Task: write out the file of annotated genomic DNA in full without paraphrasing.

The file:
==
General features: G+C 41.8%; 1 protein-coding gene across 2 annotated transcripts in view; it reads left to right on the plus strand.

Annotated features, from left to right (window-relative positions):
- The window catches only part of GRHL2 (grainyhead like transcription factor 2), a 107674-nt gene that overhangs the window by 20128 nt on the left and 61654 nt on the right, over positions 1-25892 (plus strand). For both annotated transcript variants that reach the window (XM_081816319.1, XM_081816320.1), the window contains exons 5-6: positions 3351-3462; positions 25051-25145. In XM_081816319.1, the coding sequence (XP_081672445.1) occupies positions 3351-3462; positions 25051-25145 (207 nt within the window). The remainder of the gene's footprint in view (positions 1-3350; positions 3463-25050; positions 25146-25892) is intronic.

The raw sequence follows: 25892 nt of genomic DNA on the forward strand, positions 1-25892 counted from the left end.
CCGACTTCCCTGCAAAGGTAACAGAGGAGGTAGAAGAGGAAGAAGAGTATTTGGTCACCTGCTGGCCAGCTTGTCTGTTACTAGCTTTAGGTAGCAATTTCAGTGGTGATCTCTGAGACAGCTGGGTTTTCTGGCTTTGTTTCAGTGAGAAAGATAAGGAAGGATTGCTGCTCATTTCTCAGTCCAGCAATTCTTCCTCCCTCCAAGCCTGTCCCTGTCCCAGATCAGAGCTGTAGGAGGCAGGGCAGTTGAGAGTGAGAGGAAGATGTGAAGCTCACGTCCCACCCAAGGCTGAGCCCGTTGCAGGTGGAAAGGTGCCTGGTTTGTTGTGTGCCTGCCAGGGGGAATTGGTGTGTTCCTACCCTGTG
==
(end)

General features: G+C 41.8%; 1 protein-coding gene across 2 annotated transcripts in view; it reads left to right on the plus strand.

Annotated features, from left to right (window-relative positions):
- The window catches only part of GRHL2 (grainyhead like transcription factor 2), a 107674-nt gene that overhangs the window by 20128 nt on the left and 61654 nt on the right, over positions 1-25892 (plus strand). For both annotated transcript variants that reach the window (XM_081816319.1, XM_081816320.1), the window contains exons 5-6: positions 3351-3462; positions 25051-25145. In XM_081816319.1, the coding sequence (XP_081672445.1) occupies positions 3351-3462; positions 25051-25145 (207 nt within the window). The remainder of the gene's footprint in view (positions 1-3350; positions 3463-25050; positions 25146-25892) is intronic.

The raw sequence follows: 25892 nt of genomic DNA on the forward strand, positions 1-25892 counted from the left end.
CCGACTTCCCTGCAAAGGTAACAGAGGAGGTAGAAGAGGAAGAAGAGTATTTGGTCACCTGCTGGCCAGCTTGTCTGTTACTAGCTTTAGGTAGCAATTTCAGTGGTGATCTCTGAGACAGCTGGGTTTTCTGGCTTTGTTTCAGTGAGAAAGATAAGGAAGGATTGCTGCTCATTTCTCAGTCCAGCAATTCTTCCTCCCTCCAAGCCTGTCCCTGTCCCAGATCAGAGCTGTAGGAGGCAGGGCAGTTGAGAGTGAGAGGAAGATGTGAAGCTCACGTCCCACCCAAGGCTGAGCCCGTTGCAGGTGGAAAGGTGCCTGGTTTGTTGTGTGCCTGCCAGGGGGAATTGGTGTGTTCCTACCCTGTG